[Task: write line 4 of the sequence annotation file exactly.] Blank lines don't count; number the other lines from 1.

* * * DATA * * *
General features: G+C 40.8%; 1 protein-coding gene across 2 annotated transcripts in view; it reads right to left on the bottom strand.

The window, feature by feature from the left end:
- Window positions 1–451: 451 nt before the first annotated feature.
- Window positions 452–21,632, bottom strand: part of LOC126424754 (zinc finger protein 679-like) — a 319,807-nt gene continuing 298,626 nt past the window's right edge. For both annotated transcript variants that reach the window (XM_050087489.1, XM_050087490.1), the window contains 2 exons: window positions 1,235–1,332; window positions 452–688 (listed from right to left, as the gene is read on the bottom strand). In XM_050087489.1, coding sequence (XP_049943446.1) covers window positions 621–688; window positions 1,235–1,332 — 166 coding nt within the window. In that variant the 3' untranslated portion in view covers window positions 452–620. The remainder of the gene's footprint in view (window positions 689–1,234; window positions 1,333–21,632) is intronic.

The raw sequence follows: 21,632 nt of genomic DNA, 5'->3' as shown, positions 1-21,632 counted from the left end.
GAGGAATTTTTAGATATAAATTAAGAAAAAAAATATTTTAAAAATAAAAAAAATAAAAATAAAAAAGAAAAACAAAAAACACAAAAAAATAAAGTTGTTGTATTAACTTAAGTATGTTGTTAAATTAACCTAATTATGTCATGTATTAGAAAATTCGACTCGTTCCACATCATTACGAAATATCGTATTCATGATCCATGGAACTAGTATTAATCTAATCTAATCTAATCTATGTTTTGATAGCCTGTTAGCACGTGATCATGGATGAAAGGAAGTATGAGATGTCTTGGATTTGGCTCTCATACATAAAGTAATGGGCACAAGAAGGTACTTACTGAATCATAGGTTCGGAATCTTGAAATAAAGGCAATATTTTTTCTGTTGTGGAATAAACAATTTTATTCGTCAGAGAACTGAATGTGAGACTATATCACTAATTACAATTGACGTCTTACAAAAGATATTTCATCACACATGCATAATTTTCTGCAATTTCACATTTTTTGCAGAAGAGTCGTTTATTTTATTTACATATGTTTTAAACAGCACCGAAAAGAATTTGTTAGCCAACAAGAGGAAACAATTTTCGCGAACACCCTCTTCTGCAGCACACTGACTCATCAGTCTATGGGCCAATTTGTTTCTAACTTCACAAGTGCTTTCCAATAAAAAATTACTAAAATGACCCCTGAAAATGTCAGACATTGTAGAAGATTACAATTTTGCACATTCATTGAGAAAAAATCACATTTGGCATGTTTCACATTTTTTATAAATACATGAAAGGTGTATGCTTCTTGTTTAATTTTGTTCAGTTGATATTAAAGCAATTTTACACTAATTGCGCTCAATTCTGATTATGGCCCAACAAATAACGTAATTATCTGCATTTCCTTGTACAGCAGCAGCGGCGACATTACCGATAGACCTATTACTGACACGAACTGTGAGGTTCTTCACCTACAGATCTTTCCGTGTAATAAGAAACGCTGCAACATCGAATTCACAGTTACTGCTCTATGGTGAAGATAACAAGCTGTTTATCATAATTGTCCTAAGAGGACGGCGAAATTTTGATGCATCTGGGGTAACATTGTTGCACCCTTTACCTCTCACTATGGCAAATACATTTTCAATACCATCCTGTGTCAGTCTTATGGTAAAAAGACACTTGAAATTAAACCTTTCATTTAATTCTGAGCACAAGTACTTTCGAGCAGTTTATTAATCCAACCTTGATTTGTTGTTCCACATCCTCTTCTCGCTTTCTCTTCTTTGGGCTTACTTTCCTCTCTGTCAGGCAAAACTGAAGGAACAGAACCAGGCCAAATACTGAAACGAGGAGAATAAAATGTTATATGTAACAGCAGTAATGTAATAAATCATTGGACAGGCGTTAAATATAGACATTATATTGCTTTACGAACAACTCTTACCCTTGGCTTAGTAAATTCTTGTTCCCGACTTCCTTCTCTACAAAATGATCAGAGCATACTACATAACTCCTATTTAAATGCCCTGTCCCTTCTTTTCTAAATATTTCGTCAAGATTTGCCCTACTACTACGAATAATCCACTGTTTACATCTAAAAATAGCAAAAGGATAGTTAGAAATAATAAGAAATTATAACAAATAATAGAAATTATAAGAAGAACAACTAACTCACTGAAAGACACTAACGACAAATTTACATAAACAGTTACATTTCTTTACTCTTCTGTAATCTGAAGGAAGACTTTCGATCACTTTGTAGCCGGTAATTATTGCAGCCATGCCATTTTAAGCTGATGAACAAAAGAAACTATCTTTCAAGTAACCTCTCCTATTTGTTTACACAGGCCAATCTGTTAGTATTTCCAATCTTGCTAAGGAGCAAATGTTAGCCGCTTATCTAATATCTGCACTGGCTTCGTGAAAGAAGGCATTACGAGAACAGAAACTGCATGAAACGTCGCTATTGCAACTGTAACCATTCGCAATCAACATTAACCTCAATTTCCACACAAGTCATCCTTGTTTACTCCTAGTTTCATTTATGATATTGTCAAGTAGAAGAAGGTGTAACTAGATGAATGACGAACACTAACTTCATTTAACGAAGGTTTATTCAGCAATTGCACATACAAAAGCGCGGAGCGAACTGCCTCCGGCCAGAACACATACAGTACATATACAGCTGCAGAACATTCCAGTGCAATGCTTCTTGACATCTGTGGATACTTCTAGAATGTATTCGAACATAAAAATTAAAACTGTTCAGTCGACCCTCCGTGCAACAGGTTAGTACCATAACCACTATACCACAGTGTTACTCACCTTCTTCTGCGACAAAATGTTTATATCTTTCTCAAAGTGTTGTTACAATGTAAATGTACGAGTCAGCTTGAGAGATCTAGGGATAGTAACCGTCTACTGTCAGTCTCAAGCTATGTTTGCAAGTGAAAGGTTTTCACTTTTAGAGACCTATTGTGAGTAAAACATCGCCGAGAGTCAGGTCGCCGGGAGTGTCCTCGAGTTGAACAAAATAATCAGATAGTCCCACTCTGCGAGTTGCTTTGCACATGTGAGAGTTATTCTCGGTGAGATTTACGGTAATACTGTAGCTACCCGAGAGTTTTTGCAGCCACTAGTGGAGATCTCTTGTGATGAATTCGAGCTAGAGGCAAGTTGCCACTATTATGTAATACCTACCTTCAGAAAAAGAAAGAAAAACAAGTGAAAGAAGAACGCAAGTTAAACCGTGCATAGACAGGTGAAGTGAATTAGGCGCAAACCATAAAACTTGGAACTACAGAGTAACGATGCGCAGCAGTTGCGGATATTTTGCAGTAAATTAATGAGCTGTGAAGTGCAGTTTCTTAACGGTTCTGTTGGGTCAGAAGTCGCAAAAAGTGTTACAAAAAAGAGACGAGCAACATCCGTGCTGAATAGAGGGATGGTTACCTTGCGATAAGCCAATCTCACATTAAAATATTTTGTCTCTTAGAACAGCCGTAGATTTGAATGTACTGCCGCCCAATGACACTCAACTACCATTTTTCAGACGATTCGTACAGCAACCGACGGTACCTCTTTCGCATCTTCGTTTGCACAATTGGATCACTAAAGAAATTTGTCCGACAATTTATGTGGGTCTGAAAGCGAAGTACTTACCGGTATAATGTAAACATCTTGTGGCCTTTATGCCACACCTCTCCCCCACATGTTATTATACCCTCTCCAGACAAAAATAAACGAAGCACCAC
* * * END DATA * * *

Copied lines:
- Window positions 452–21,632, bottom strand: part of LOC126424754 (zinc finger protein 679-like) — a 319,807-nt gene continuing 298,626 nt past the window's right edge. For both annotated transcript variants that reach the window (XM_050087489.1, XM_050087490.1), the window contains 2 exons: window positions 1,235–1,332; window positions 452–688 (listed from right to left, as the gene is read on the bottom strand). In XM_050087489.1, coding sequence (XP_049943446.1) covers window positions 621–688; window positions 1,235–1,332 — 166 coding nt within the window. In that variant the 3' untranslated portion in view covers window positions 452–620. The remainder of the gene's footprint in view (window positions 689–1,234; window positions 1,333–21,632) is intronic.